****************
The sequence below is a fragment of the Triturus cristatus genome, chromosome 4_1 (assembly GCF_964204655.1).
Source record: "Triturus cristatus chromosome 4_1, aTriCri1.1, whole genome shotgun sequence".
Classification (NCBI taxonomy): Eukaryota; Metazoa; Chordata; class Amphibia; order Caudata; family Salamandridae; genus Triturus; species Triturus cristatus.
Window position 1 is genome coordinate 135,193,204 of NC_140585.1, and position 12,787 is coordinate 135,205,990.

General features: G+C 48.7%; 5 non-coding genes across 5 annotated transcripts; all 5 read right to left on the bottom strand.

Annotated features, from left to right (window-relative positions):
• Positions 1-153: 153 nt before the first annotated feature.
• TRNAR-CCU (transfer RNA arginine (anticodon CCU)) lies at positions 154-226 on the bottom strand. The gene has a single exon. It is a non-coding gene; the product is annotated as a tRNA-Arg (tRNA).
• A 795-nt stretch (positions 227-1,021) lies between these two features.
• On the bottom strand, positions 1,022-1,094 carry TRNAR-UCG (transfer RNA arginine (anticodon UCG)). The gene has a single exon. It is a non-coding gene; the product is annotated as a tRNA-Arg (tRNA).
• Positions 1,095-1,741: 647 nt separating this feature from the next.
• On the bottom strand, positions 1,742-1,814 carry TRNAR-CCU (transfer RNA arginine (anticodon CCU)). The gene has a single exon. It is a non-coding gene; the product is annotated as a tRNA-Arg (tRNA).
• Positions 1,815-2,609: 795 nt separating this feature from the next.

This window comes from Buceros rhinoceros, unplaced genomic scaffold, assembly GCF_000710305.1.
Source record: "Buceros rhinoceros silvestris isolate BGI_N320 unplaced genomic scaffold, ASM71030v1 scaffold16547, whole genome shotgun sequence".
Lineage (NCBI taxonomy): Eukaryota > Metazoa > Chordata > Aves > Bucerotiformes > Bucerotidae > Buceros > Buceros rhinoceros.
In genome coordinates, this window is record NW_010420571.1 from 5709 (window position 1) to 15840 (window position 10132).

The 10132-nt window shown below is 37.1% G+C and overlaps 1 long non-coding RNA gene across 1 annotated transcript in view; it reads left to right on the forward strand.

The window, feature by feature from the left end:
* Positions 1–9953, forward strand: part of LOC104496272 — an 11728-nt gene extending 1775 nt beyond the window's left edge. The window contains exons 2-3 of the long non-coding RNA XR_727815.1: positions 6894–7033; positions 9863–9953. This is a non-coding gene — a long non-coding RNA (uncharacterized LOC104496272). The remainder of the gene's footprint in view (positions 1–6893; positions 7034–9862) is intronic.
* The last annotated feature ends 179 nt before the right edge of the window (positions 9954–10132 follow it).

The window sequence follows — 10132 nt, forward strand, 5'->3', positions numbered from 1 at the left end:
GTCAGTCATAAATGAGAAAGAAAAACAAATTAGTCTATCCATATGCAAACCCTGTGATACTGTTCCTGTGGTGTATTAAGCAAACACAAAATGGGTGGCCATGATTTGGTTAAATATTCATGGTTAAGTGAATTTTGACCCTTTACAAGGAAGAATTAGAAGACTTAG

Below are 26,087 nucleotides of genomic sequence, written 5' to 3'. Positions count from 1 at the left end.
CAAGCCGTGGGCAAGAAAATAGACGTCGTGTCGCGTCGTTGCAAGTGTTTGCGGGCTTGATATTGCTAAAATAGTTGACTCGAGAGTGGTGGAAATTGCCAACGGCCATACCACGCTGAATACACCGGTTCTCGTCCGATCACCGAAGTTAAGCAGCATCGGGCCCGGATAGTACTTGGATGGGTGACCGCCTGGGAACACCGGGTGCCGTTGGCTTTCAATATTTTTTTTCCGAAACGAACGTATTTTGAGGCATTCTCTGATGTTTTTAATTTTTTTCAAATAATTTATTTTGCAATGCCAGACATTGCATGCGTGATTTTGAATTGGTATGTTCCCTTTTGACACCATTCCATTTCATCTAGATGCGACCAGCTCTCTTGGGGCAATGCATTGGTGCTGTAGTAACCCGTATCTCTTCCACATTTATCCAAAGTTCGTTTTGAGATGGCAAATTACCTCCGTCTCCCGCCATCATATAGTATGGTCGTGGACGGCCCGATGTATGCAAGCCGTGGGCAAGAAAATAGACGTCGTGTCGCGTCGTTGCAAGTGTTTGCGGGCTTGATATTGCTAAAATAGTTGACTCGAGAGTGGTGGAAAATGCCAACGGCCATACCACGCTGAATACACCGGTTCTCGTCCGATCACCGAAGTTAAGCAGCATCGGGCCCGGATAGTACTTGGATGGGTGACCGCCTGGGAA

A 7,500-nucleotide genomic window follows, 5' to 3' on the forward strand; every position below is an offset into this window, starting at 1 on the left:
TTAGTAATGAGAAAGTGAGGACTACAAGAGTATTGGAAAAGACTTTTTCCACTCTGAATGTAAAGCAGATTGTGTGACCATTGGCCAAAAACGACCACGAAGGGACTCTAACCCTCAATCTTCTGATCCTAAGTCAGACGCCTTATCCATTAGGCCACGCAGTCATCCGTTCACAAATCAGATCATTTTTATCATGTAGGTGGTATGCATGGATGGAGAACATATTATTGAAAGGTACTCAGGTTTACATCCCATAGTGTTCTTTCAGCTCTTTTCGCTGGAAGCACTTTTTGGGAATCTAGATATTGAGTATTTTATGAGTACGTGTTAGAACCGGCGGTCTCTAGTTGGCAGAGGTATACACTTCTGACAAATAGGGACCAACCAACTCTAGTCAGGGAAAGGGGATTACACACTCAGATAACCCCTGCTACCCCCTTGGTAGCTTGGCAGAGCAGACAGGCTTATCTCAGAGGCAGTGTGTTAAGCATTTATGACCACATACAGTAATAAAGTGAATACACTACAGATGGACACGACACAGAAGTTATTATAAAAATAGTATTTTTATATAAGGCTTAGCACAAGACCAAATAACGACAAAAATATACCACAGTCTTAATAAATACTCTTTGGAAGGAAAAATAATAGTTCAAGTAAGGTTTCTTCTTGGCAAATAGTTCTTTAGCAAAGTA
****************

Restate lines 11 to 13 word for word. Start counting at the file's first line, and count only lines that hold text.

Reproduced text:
• Positions 1,095-1,741: 647 nt separating this feature from the next.
• On the bottom strand, positions 1,742-1,814 carry TRNAR-CCU (transfer RNA arginine (anticodon CCU)). The gene has a single exon. It is a non-coding gene; the product is annotated as a tRNA-Arg (tRNA).
• Positions 1,815-2,609: 795 nt separating this feature from the next.